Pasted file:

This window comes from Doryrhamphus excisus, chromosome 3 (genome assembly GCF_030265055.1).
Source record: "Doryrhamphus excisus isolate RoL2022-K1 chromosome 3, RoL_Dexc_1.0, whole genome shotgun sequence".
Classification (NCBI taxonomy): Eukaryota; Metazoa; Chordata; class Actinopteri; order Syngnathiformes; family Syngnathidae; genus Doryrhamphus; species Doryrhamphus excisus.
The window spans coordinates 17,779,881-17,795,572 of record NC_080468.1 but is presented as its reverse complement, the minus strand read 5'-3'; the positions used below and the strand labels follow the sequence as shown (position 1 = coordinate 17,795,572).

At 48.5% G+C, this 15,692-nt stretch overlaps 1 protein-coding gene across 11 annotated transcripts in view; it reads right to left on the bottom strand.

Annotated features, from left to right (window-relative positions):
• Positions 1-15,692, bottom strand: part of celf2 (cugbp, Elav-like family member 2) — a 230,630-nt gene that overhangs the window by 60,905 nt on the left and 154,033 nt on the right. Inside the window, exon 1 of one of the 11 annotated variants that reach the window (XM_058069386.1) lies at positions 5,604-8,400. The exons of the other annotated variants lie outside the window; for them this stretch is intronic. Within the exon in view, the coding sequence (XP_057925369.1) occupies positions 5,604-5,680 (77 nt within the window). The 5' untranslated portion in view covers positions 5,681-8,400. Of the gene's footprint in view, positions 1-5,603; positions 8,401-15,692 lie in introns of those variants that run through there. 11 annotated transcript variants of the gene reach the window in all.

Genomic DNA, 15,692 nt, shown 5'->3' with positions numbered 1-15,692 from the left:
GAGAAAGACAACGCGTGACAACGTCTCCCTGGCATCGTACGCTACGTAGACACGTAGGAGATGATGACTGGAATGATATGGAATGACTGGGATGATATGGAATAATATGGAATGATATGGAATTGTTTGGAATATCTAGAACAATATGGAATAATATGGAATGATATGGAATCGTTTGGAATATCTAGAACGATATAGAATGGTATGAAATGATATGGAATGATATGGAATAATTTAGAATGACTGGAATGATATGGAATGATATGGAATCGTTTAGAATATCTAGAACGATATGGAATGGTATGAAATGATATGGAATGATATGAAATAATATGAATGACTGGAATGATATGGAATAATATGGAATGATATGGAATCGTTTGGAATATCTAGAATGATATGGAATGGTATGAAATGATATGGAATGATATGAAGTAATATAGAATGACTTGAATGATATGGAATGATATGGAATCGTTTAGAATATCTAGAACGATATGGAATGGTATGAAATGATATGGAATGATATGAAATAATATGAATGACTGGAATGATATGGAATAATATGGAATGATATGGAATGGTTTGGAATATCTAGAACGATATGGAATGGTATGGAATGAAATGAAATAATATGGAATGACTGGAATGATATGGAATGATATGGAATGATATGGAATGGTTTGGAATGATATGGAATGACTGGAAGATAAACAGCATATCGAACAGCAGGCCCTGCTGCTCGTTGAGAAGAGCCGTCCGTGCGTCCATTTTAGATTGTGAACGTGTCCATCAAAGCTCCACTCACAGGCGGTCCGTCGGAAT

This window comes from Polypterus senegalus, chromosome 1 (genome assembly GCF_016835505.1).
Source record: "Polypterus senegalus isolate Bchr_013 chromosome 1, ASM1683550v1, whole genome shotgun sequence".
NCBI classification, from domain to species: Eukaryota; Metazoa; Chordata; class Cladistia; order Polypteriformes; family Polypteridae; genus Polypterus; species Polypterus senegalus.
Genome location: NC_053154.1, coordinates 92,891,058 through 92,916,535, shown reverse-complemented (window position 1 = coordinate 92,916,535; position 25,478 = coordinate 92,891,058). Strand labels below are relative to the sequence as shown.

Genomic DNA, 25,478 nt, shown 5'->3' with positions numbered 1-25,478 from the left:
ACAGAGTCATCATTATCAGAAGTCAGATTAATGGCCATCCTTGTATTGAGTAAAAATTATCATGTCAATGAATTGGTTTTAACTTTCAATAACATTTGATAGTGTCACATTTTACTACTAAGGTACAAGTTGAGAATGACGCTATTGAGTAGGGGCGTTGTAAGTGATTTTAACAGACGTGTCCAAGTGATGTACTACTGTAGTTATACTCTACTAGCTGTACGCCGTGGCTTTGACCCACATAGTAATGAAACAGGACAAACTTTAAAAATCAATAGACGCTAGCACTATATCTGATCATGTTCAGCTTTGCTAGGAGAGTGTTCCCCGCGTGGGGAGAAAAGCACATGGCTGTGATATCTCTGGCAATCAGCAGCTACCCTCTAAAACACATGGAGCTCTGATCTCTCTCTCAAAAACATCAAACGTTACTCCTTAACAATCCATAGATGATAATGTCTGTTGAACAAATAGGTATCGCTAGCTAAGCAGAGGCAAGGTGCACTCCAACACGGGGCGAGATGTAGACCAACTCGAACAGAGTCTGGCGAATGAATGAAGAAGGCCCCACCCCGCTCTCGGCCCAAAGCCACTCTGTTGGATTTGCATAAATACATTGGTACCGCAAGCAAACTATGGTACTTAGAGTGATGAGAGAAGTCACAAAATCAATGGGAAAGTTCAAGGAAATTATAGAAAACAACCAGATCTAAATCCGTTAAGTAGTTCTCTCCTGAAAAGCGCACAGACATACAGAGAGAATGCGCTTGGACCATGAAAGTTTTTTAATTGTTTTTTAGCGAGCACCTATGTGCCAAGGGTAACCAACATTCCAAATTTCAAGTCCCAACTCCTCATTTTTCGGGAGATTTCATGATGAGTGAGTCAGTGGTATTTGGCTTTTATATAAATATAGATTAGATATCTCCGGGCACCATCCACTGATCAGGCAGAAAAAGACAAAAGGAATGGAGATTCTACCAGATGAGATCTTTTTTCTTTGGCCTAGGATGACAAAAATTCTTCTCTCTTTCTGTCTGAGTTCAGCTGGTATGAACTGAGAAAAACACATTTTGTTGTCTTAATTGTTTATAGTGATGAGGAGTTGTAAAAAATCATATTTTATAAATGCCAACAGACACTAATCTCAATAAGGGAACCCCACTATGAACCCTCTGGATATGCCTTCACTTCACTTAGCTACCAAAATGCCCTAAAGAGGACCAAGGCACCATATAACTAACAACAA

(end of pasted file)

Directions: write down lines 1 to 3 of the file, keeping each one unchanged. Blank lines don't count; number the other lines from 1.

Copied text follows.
This window comes from Doryrhamphus excisus, chromosome 3 (genome assembly GCF_030265055.1).
Source record: "Doryrhamphus excisus isolate RoL2022-K1 chromosome 3, RoL_Dexc_1.0, whole genome shotgun sequence".
Classification (NCBI taxonomy): Eukaryota; Metazoa; Chordata; class Actinopteri; order Syngnathiformes; family Syngnathidae; genus Doryrhamphus; species Doryrhamphus excisus.